Both albums are available on physical and download formats, Delphine's being available on cassette and Krotz Struder on CD. As always with the Wild Silence the packaging and sleeve design of '15 Dickinson Songs' is a work of art in itself.


1 Jan 2017

The Luck of Eden Hall – The Acceleration of Time


Reviewed by Timothy Ferguson

I’ve been a long time in putting this review together, as "The Acceleration of Time" was released by The Luck of Eden Hall way back in April. Perhaps it is apropos that a record so obsessed with time should be reviewed only after the reviewer has given this collection of songs the time it so richly deserves.

There should be no need to introduce you to The Luck of Eden Hall. After all, they’ve been around for a long, long time (time again), diligently producing album after album of premium grade psychedelic pop. Popping up again and again on those juicy Fruits de Mer compilations, now appearing on soundtracks and in Record Collector magazines. Always solid, always producing much more than mere perfect songs, but solid and well-crafted works of art. If there’s a dud in the cannon, this reviewer sure hasn’t heard it, and I’ve had my eye (and ear) on these cats since Pumpkins were mere sprouts and the Chicago scene was the last unspoiled hunting ground for a music industry that never had a clue.

However, if this IS your first foray into the work of The Luck of Eden Hall, you’ve certainly joined the party at a high point. On "The Acceleration of Time", the band goes from strength to strength, serving up their unique brand of psychedelia that features flashes of power pop adrenaline, prog virtuosity and plenty of :Lucy in the Sky..." flower power imagery. The instrumentation is confident and pristine, with not a note out of place. Best of all, LoEH write SONGS. This is no echo drone phoned-in formula psych. Instead you get verses, choruses, hooks, clever turns of phrase and actual sonic stories. This is purpose over Prozac; psychedelia for the thinking man.

"The Acceleration of Time" is an ambitious 15 song double album, and it may be the crown jewel in The Luck of Eden Hall's already accomplished recording career. Time is obviously a concern, and a growing one for The Luck of Eden Hall, as the songs on this impressive collection are haunted by the pursuit of the second hand. Throughout the work, clocks tick, bells chime, reminding us again and again that we are being pursued by our own mortality. How many songs do we have left in us? How much time is left on the scoreboard?

Kicking off with "Slow and Blown to Kingdom Come", fans will recognize the touchstone elements that make The Luck of Eden Hall sound so unique. Greg Curvey’s multi-headed hydra of guitars that crunch and bite or soar and attack like a psychedelic cobra, drumming by Carlos Mendoza that could hold it’s own against an artillery barrage, Mark Lofgren’s melodic yet precise bass guitar lines that add rhythmic sinew and bone and that amazing melotron washing color onto everything it touches, courtesy of Jim Licka.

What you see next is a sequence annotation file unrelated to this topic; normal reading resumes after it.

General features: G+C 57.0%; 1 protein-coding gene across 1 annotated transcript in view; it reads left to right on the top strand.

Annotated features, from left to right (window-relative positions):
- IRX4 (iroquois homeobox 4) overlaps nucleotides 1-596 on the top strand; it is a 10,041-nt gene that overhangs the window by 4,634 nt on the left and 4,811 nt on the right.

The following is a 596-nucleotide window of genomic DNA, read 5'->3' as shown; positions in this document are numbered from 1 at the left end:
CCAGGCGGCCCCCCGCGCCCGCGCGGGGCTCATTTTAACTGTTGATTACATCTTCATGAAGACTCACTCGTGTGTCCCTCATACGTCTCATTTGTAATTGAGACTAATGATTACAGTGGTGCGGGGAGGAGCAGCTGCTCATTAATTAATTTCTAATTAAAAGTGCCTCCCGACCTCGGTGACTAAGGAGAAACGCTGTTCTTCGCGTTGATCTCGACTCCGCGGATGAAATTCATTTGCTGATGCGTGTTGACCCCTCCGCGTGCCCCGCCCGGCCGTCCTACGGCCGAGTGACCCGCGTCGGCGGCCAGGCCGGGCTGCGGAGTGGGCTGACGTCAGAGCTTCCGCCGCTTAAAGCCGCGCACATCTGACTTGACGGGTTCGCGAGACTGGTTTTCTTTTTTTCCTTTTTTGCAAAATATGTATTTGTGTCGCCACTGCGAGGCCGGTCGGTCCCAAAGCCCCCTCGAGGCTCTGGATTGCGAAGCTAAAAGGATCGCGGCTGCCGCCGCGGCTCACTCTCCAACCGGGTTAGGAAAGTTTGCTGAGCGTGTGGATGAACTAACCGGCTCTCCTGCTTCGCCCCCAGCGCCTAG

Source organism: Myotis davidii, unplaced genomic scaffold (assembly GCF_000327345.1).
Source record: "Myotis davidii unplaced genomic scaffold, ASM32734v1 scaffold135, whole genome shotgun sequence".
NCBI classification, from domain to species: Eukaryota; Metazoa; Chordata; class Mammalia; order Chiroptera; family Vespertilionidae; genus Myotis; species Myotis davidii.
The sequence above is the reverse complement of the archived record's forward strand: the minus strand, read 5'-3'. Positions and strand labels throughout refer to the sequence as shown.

"A Procession of Marshmallow Soldiers Across the Clockwork Pudding" has to win some sort of award for best song title of the year. This instrumental is the first of several, and serves as a beautiful counterpoint to the clockwork precision of the poppy openers. Although Curvey carries the lion’s share of songwriting credits on this release, Lofgren’s title track "The Acceleration of Time" is a gem, and could be a lost Eno track from "Taking Tiger Mountain by Strategy". His other contributions to this masterwork are equally spectacular, my favorite probably being "Only Robots Can Search the Deep Ocean Floor".

One of the best things about this record is how well it works as a front to back concept record. It also works as a collection of greatest hits (if one can do that on a single collection of songs from the same record). Fans of the Shuffle feature will revel at "The Acceleration of Time", as there is no way to mix this up in a way that doesn’t work. Time may move in a linear direction, but the Luck of Eden Hall have fashioned a 77-minute wormhole of a record. Rockers are paced by haunting lullabies, pop gems give way to lush instrumentals and the whole thing is well paced, hypnotic and dreamlike.

Sometimes a reviewer gets a record that is love at first sight. And like love that is more passion-based, those glowing Spring feelings may wane with the passing of time. I’m glad that I gave this record such a long gestation period before penning this review. Time itself has served as a proving ground for the intelligence, wit and depth of this sterling effort. Some loves are meant to withstand the test of Time.

Best record of 2016.